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Prenatal Planning for New Parents

By: Donna Chaffins | Date: July 13, 2018 | Categories: Family and Health

For many couples, conceiving a baby can come as a surprise.  For others, significant prenatal planning is used to determine when they hope to conceive.

Either way, it can be easy to miss critical details like the importance of clinical screening concerning conception. For individuals who are ready to make a transition into parenthood, taking the following steps can help lay the foundation for a healthy pregnancy.

Prenatal Planning for New Parents

prenatal planning

Engage Your Doctor

When aspiring parents decide the time is right to conceive, it is essential to schedule a time to talk to a woman’s primary gynecological provider.  The Centers for Disease Control highly encourages scheduling this kind of visit so that the provider can provide professional counsel on the factors that can help expedite the conception process and promote a healthy start. These may include:

  • Dietary changes, such as reducing caffeine and alcohol intake
  • Smoking cessation
  • Achieving a healthy weight
  • Modifications to current medications
  • Options for genetic carrier screening
  • Understanding Carrier Screening

Genetic carrier screening is often recommended when planning for conception. This is a common practice that can be used to identify the risk for certain genetic conditions. Things like cystic fibrosis may be screened for during screening.

As a recessive genetic disorder, cystic fibrosis appears only if two copies of an abnormal gene – one from each parent – are inherited.

Adults with only one inherited copy of an abnormal gene for cystic fibrosis are known as genetic carriers. This means that they have no signs, symptoms, or diagnosis of cystic fibrosis, and they are often unaware that they carry a gene for the disease.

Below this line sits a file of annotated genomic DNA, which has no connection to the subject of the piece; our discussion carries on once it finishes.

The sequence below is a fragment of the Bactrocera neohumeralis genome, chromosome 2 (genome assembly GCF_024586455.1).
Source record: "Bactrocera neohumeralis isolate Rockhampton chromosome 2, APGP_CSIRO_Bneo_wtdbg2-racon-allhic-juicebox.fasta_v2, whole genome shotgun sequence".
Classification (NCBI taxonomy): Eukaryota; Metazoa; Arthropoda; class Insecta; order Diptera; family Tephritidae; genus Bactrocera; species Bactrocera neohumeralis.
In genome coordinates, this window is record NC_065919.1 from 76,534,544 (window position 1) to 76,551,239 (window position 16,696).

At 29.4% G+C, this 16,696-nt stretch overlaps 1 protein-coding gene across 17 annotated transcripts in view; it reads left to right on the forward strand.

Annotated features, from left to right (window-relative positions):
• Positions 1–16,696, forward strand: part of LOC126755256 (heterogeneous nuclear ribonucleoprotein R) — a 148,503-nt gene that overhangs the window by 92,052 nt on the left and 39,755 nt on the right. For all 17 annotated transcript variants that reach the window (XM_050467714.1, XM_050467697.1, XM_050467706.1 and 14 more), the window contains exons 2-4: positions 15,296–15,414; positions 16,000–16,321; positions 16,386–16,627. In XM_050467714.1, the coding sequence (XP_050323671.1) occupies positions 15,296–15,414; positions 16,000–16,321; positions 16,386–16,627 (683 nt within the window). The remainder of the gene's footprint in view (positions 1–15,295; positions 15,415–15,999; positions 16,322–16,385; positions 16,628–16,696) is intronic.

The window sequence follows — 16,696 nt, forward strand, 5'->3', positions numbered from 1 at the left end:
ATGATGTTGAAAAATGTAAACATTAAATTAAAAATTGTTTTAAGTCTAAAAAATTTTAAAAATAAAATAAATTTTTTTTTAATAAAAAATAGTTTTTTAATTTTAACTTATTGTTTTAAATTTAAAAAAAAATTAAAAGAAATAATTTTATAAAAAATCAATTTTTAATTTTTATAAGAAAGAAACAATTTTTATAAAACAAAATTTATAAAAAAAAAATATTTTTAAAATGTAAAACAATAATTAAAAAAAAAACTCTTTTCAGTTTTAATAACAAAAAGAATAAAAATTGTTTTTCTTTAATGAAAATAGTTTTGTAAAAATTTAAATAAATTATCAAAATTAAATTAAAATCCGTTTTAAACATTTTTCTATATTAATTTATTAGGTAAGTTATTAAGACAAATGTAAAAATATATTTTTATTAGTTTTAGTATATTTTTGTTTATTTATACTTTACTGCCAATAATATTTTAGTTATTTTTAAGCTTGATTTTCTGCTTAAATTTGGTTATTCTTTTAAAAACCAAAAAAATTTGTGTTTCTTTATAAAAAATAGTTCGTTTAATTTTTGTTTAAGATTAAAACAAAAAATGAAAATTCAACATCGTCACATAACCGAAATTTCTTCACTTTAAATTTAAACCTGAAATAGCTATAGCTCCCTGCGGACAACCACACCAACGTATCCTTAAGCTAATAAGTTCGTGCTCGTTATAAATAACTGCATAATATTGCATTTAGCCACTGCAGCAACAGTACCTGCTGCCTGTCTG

When carrier status for cystic fibrosis or other inherited abnormalities is unknown, genetic carrier screening may be offered. The DNA of the female is typically tested first. If the result is positive, the male will also have his DNA tested. If both individuals test positive for a recessive genetic disorder, their child will have a 25% chance of developing the disease.

For Couples Who are Already Expecting

prenatal planning

Having an understanding of one’s genetic profile ahead of conception can reduce the risk of potential medical complications for a baby during gestation and after delivery. Luckily, carrier screenings can still be performed for women who are already expecting. This is an important step in your prenatal planning.

In addition to carrier screenings, expectant mothers can also seek to partake in prenatal genetic testing for fetal chromosomal abnormalities.

The most common chromosomal disorders fall under the category of trisomy disorders, in which an extra copy of a chromosome is inherited by the embryo during fertilization.

The most recognized trisomy is Down syndrome, also called trisomy 21 because it results from three copies of chromosome 21.

While this condition is compatible with fetal viability, full-term delivery, and quality of life, others are not. Trisomy 13 and trisomy 18 both severely impair development and often lead to a miscarriage or stillbirth.

Non-Invasive Prenatal Testing

Due to modern medical advances, non-invasive prenatal testing is available to expectant mothers.  This type of testing only requires a small blood sample. A patient’s provider can order this testing as early as ten weeks into her pregnancy.

The physician will often receive results approximately a week later. Results can give physicians and parents-to-be information about the overall fetal risk of trisomy and sex chromosome abnormalities.

In addition to identifying abnormalities, non-invasive prenatal testing can allow a parent to learn the fetal gender of their child as well.

There are many things to consider when preparing for parenthood. It is wise for individuals who are planning on conceiving to talk to medical professionals early in the process to ensure the best possible outcomes for a healthy pregnancy. A little of prenatal planning can oftentimes make a big difference.

SOURCES:

https://www.cdc.gov/preconception/planning.html

https://www.yourgenome.org/facts/what-is-a-chromosome-disorder

https://www.acog.org/Patients/FAQs/Cystic-Fibrosis-Prenatal-Screening-and-Diagnosis

http://www.stanfordchildrens.org/en/topic/default?id=trisomy-18-and-13-90-P02419

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